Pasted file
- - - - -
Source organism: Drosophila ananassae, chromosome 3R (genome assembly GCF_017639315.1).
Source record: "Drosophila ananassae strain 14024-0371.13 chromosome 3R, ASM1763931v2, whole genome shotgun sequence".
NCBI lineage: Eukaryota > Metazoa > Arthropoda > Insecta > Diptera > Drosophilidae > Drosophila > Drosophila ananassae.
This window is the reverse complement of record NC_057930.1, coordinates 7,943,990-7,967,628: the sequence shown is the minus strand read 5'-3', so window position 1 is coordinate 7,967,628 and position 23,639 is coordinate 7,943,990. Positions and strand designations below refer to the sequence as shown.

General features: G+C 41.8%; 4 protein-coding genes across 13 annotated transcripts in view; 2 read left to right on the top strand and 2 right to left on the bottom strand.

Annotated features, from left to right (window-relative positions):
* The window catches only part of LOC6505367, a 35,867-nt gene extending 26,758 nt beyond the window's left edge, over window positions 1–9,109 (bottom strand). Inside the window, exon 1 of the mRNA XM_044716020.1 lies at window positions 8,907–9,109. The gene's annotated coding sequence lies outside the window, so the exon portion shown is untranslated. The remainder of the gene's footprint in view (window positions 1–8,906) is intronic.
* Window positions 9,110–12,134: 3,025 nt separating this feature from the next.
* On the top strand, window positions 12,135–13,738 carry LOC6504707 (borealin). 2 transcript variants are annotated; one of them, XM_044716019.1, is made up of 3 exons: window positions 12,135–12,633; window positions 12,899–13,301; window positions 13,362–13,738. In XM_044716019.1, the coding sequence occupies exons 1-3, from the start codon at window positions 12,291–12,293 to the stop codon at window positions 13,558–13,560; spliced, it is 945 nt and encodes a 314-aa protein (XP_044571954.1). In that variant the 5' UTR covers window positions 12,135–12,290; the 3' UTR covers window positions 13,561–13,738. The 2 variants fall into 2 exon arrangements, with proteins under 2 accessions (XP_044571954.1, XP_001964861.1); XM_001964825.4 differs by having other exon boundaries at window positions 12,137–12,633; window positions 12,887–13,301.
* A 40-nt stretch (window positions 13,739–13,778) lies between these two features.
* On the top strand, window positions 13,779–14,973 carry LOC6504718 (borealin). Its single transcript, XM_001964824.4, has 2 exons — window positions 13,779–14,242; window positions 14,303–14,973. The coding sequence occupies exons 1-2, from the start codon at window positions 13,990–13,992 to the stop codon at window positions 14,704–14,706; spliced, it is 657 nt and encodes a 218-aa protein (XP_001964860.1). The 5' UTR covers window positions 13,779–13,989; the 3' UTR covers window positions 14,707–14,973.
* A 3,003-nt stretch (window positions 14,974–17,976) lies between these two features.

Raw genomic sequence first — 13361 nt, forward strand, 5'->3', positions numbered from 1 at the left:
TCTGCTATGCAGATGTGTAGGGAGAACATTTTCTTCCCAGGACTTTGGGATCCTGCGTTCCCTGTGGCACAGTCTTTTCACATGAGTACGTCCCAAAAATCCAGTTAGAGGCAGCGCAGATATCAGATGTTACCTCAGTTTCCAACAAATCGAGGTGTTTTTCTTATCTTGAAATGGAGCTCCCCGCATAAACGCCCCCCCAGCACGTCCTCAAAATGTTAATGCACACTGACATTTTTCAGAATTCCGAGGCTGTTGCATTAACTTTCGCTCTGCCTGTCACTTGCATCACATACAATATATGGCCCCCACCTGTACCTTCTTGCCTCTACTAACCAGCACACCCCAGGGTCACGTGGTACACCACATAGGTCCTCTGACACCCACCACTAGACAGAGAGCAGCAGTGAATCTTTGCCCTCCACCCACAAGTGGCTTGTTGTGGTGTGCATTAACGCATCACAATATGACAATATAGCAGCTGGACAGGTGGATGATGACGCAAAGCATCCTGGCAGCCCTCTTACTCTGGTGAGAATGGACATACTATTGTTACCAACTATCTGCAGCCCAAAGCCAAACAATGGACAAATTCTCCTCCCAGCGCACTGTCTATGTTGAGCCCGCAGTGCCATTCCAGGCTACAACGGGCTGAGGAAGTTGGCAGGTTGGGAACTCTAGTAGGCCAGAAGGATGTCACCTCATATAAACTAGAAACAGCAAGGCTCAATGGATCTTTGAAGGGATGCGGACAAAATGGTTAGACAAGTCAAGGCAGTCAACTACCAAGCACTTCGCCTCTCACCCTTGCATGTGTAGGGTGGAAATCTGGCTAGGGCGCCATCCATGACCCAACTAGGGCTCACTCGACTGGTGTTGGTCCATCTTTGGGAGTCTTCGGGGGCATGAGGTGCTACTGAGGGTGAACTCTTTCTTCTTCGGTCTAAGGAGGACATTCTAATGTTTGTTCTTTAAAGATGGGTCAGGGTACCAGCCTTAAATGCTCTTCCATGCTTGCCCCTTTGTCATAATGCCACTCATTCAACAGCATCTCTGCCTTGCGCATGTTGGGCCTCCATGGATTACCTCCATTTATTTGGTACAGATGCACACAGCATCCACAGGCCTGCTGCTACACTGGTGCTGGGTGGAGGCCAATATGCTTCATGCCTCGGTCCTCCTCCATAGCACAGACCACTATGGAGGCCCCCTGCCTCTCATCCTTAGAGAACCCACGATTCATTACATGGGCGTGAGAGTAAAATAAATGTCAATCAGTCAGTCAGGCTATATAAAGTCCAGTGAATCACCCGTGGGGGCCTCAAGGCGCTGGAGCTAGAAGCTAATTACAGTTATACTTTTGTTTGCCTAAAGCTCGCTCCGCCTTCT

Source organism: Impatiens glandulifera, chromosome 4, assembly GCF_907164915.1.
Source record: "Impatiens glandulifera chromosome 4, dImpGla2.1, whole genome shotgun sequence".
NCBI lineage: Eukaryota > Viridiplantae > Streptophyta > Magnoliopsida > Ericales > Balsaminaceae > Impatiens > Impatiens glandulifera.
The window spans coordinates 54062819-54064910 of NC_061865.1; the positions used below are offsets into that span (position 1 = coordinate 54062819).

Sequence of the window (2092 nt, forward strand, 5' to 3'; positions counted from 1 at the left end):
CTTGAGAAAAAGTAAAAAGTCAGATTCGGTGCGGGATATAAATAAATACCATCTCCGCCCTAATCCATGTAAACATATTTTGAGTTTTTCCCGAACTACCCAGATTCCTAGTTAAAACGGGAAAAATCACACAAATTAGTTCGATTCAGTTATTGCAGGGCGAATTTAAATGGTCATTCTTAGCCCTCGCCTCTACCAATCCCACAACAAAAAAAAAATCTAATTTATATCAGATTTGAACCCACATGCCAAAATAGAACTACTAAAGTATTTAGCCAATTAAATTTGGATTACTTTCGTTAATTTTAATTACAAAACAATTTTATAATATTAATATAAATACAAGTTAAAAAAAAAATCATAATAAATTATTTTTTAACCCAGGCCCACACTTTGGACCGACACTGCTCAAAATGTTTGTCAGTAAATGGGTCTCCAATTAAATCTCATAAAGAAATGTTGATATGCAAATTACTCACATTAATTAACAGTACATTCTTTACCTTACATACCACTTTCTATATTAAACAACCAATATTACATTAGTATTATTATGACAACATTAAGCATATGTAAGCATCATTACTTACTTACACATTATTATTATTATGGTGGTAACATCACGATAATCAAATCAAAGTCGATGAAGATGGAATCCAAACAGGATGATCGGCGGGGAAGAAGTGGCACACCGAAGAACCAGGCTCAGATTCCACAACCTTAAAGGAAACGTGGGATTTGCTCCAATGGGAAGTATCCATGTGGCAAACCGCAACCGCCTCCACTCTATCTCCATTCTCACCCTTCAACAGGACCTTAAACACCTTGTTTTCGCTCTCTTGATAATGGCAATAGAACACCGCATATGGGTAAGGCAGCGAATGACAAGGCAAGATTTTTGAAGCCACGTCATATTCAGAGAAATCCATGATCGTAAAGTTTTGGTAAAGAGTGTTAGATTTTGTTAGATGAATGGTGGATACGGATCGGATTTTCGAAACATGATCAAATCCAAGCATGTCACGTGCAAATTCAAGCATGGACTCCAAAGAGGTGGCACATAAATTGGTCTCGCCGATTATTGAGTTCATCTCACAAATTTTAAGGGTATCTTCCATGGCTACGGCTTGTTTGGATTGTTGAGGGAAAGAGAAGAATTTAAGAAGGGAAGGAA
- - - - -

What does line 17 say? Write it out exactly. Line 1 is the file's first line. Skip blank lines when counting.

NCBI lineage: Eukaryota > Viridiplantae > Streptophyta > Magnoliopsida > Ericales > Balsaminaceae > Impatiens > Impatiens glandulifera.